Much of America’s produce is imported. The average retail price for an avocado is about $1 and many avocados are imported. A border adjustment tax of 20% would add costs to the avocado and those costs will be passed on to retail customers. Companies rarely, if ever, accept lower profit margins when taxes rise. The border adjustment tax will be added at the border and will increase the wholesale cost. Assuming the wholesale cost of the avocado is $0.50, the tax will add a dime to its retail cost and increase the consumer’s cost to $1.10.

Government revenues will be neutral under this scenario with the border adjustment tax paying for the income tax cut. Companies are likely to pass on the costs of the border tax to consumers. Companies are also likely to retain the benefits of the income tax cut. This should lead to relatively stable operating margins but may not result in higher profits because total sales are likely to decline for some companies and increase for others. At the grocery store, for example, consumers may spend a little more but this means they may have to cut back on movie theater spending.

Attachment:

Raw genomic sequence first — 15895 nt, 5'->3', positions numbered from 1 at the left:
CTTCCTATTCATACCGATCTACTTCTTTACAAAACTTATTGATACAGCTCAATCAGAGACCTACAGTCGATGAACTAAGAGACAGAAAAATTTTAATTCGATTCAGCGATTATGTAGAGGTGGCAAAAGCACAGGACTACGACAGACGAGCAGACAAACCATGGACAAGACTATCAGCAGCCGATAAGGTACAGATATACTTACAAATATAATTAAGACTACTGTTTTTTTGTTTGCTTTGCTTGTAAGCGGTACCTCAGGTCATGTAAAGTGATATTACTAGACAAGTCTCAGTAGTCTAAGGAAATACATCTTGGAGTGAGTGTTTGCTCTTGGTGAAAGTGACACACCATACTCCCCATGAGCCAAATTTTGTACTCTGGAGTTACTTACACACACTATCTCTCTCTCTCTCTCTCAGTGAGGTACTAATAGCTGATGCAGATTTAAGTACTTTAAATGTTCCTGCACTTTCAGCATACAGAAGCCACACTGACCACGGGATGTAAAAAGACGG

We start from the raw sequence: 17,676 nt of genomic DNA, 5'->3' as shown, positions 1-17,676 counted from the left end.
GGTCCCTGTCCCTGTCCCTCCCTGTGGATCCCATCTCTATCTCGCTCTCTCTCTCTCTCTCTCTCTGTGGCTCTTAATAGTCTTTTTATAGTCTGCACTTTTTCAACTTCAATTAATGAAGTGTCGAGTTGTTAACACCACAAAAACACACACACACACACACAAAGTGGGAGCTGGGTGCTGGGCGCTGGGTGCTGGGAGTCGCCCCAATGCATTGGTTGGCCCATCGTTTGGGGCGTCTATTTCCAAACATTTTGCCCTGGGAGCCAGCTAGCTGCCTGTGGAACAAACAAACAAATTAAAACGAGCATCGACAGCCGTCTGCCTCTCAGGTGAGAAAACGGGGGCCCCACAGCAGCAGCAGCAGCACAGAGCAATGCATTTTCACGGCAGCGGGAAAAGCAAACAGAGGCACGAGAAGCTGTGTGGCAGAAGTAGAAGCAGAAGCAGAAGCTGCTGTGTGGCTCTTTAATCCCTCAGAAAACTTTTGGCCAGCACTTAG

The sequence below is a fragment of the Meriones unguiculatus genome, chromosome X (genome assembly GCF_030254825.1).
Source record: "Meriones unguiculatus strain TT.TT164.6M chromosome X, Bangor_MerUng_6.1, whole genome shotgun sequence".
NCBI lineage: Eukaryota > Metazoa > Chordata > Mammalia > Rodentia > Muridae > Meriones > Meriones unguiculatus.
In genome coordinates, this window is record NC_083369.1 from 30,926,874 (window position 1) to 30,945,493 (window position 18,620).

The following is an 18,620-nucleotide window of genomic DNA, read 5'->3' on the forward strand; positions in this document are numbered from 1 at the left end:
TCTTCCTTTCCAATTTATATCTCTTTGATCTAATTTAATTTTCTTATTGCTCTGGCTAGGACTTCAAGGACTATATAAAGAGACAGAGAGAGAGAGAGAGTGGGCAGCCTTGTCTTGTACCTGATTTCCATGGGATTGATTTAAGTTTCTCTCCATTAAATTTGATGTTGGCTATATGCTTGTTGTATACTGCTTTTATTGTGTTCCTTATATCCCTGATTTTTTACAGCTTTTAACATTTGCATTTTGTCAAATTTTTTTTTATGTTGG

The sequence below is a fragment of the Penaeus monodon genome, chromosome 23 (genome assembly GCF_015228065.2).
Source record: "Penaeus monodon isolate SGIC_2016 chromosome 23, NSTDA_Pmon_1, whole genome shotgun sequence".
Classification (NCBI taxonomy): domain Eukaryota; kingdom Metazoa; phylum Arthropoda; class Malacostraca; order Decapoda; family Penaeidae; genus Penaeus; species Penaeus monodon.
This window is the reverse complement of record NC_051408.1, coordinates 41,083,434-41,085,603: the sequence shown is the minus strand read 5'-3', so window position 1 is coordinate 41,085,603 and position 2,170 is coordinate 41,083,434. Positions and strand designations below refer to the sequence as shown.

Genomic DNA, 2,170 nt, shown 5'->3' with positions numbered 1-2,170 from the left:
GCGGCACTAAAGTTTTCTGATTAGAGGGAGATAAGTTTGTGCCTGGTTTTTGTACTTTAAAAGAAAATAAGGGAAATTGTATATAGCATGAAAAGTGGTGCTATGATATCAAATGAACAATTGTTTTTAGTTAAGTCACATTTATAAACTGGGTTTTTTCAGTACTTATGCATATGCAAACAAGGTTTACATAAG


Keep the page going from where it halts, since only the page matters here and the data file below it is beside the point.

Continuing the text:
Again, on net, we have tax policies that are likely to reduce revenue for some companies and increase revenue for others while profits hold relatively steady. There will be disruptions at the company level but we need to wait for specific policies to be enacted before we can determine individual winners and losers.

This same theme will be true for changes related to a tougher trade policy. This idea of tariffs is not new. It was a dominant factor in the 1896 Presidential election which was also held at a time of economic concerns with higher than average populist sentiment.

In that election, the winner, William McKinley, was widely supported by the “tin men” who often showed up at his rallies wearing tin hats. McKinley promised a tariff on tin products imported from overseas which local tin producers wanted to maintain their businesses. Consumers, of course, paid for the tariff with higher prices on tin goods. The losing candidate, William Jennings Bryan, promised prosperity through inflation, noting that higher prices would lift the economic prospects of farmers and small businesses. It’s likely 1896 was the last time campaigns focused on monetary policy but the most recent campaign raised the same issues in a less direct manner.

Markets at that time were largely in a trading range.